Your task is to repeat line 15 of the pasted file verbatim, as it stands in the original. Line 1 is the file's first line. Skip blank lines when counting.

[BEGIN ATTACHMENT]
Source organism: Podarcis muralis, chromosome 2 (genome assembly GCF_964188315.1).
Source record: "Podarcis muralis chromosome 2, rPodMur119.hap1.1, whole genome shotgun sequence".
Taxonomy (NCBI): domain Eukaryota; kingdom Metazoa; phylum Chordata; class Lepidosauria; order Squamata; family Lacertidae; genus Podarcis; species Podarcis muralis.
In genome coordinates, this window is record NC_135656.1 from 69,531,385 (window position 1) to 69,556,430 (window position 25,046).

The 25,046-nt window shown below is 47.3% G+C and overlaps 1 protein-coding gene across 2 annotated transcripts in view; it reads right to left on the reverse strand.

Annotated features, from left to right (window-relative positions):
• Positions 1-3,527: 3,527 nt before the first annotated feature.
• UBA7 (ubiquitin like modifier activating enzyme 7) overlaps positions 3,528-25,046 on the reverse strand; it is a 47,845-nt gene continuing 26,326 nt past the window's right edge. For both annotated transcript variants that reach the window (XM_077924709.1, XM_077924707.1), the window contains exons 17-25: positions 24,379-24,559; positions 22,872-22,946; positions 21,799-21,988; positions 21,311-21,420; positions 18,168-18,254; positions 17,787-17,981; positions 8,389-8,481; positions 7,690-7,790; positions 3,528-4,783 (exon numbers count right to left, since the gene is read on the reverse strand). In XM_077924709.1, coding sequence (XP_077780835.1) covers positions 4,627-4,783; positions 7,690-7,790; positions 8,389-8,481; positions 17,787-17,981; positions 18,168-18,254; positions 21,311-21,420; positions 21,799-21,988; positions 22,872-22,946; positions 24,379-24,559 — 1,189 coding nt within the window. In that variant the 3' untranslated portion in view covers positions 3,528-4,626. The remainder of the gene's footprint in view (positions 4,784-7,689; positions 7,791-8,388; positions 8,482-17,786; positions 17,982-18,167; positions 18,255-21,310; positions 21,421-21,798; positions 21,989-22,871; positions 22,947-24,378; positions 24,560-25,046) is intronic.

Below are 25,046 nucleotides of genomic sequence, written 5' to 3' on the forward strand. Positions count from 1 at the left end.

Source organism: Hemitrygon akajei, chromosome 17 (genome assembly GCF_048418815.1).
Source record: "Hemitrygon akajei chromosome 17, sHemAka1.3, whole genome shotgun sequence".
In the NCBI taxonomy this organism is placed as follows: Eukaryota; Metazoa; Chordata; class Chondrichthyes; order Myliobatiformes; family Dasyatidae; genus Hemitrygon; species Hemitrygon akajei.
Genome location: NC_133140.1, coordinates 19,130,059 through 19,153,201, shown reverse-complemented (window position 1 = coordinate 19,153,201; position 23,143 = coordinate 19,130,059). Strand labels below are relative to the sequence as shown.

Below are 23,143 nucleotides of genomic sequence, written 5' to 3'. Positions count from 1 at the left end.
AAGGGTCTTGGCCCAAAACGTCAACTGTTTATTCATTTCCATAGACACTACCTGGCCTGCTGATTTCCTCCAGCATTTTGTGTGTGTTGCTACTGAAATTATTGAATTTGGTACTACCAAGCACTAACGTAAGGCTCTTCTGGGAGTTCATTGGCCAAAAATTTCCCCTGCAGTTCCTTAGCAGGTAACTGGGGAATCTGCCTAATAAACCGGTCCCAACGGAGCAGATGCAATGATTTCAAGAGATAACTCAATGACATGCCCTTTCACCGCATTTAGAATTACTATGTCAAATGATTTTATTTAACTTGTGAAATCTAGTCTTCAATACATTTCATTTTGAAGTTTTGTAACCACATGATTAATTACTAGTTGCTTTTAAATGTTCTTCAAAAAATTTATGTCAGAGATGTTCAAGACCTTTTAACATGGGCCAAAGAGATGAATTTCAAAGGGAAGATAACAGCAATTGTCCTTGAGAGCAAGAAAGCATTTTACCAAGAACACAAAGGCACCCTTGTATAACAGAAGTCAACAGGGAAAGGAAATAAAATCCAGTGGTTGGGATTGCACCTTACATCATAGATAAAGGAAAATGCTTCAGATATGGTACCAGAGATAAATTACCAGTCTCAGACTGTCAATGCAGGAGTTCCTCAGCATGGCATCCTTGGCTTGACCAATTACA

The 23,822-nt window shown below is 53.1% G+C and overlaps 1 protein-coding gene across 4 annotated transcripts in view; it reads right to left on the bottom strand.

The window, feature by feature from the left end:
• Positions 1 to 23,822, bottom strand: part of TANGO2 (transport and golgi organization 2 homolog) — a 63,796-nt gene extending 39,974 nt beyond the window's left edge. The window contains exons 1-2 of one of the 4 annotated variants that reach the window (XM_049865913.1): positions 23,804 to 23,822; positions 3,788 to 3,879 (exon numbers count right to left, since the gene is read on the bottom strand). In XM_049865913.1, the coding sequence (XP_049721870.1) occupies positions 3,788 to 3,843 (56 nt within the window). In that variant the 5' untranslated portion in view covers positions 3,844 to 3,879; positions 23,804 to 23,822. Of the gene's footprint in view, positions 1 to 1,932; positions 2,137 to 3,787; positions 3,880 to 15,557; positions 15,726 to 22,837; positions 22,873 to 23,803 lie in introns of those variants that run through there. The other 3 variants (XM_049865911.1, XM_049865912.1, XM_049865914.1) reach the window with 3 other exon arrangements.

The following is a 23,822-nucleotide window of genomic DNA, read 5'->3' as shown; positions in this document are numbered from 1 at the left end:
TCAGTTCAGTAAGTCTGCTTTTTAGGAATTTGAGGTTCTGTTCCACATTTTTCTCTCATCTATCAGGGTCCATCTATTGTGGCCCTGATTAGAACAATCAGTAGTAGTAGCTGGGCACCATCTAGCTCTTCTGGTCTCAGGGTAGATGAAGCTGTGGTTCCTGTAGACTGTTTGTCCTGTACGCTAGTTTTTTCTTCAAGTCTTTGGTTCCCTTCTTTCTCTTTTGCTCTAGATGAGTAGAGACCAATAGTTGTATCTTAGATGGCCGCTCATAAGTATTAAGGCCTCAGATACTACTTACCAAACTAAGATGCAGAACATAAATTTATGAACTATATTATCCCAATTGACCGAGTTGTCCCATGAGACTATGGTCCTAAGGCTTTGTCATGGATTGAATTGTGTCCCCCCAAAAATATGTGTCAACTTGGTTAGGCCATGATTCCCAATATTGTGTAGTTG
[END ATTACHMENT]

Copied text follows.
AAGGGTCTTGGCCCAAAACGTCAACTGTTTATTCATTTCCATAGACACTACCTGGCCTGCTGATTTCCTCCAGCATTTTGTGTGTGTTGCTACTGAAATTATTGAATTTGGTACTACCAAGCACTAACGTAAGGCTCTTCTGGGAGTTCATTGGCCAAAAATTTCCCCTGCAGTTCCTTAGCAGGTAACTGGGGAATCTGCCTAATAAACCGGTCCCAACGGAGCAGATGCAATGATTTCAAGAGATAACTCAATGACATGCCCTTTCACCGCATTTAGAATTACTATGTCAAATGATTTTATTTAACTTGTGAAATCTAGTCTTCAATACATTTCATTTTGAAGTTTTGTAACCACATGATTAATTACTAGTTGCTTTTAAATGTTCTTCAAAAAATTTATGTCAGAGATGTTCAAGACCTTTTAACATGGGCCAAAGAGATGAATTTCAAAGGGAAGATAACAGCAATTGTCCTTGAGAGCAAGAAAGCATTTTACCAAGAACACAAAGGCACCCTTGTATAACAGAAGTCAACAGGGAAAGGAAATAAAATCCAGTGGTTGGGATTGCACCTTACATCATAGATAAAGGAAAATGCTTCAGATATGGTACCAGAGATAAATTACCAGTCTCAGACTGTCAATGCAGGAGTTCCTCAGCATGGCATCCTTGGCTTGACCAATTACA